Come along for our Christmas singalong special and have a feel good time. If you saw the original, you know that you will be in for a slightly barmy but fun treat. Mulled wine and mince pies will be available.
Mamma Mia! Here We Go Again stands the earlier movie on its head (while using only a few of the songs that were prominently featured in it). Dramatically, it is far more elaborate than the original. Donna Sheridan (Meryl Streep), the American woman who stayed on the (fictitious) Greek island of Kalokairi, built a small hotel, and raised her daughter, Sophie (Amanda Seyfried), there, has died. A year after her mother’s death, Sophie, who’s about twenty-five, has finished renovating the hotel and is preparing—with the help of Sam (Pierce Brosnan), one of her possible fathers, and the one who married Donna at the end of the earlier film—its grand reopening. She’s hoping for her other two fathers, Bill (Stellan Skarsgård) and Harry (Colin Firth), to show up, awaiting Donna’s friends and musical cohorts, Rosie (Julie Walters) and Tanya (Christine Baranski), and fighting with her husband, Sky (Dominic Cooper), over the next turn in their lives.
Though the main characters of the original all return and their roles are certainly not deepened, Mamma Mia! Here We Go Again is nonetheless a movie of its script, written by Ol Parker (who also directed), Richard Curtis, and Catherine Johnson. Its drama is, in effect, built on mourning, which, far from being merely expressed or enacted, is embodied in an intricate flashback structure that serves a peculiar function. It brings the past to life, not for the movie’s characters or for its dramatic necessities and connections but, rather, directly for viewers. In Mamma Mia! Here We Go Again, the recovery of the past outleaps the psychology of the characters and the present-tense action and delivers, directly to viewers, a celebratory commemoration of Donna.
Those flashbacks, set in 1979 and 1980, tell the story of Donna when she graduated from college (Oxford) and headed to Kalokairi by way of Paris. They offer younger versions of Donna, her friends, and her three lovers, and they’re the heart of the movie, owing in large part to the performance of Lily James, as young Donna, who brings a dramatic depth and substance with a seemingly calm effortlessness to her role.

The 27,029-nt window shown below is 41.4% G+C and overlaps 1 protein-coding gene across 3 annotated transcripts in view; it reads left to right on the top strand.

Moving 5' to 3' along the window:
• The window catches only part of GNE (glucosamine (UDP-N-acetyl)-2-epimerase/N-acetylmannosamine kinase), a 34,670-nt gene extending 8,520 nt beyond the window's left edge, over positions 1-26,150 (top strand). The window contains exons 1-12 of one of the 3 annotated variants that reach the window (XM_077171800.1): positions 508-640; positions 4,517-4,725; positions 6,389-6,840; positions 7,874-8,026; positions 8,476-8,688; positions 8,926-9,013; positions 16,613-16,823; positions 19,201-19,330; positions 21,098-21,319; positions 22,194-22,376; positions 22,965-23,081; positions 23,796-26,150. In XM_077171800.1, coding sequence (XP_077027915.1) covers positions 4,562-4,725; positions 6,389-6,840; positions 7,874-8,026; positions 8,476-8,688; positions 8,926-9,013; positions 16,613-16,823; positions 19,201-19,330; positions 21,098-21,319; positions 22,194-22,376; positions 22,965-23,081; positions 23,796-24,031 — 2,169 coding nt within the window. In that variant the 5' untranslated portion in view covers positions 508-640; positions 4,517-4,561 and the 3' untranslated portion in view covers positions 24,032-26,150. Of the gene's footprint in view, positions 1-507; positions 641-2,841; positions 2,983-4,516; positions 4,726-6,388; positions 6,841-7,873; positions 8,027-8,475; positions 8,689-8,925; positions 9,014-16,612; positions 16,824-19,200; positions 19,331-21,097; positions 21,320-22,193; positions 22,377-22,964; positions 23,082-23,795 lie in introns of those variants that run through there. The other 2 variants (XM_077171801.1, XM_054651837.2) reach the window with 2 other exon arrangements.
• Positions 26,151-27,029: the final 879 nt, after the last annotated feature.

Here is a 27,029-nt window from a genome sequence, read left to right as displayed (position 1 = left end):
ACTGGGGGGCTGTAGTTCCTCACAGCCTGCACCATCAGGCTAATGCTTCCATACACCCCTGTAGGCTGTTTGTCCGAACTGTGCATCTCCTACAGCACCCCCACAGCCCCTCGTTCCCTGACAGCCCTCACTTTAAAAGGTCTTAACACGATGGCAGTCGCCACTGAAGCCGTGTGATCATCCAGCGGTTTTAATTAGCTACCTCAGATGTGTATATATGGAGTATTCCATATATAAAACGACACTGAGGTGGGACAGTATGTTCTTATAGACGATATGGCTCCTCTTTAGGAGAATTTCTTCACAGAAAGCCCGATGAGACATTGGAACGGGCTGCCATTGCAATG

Parker, working with the choreographer Anthony Van Laast, offers production numbers that are more fanciful than those of the earlier film. Robert Yeoman, cinematographer, makes significant contributions to Parker’s dance scenes in the best of the musical numbers (for Waterloo), one that’s set in an absurdly large and sumptuously decorated Parisian restaurant. Donna has a meet-cute with young Harry (Hugh Skinner) in the lobby of a rumpled hotel; soon they’re sharing a meal at which he bursts into romantic song and she joins him, in a series of fantasy moments that are reminiscent of Wes Andersonian capers (he was the cinematographer on those too).
The entire symbolic heft of the series is in the very presence of Streep in the role of Donna. She sings and dances, but she doesn’t even have to; she only has to be there in order to exalt Donna as a self-willed, supremely transformative powerhouse. (Her brief presence in Mamma Mia! Here We Go Again is deftly, movingly threaded into the action.) James has a tough job—to suggest a Streep-like level of composure and purpose along with the inchoate energies and risky uncertainties of youth—which makes her performance all the more impressive.
The new movie’s generational reach, of course, includes Cher this time around, as Ruby, Donna’s mother and Sophie’s grandmother. She sings Fernando, in a way that only she could, looks amazing and steals the movie for the few minutes she is in it. Since appearing in it, she has brought out a well-reviewed album of Abba songs.
Venue: William Loveless Hall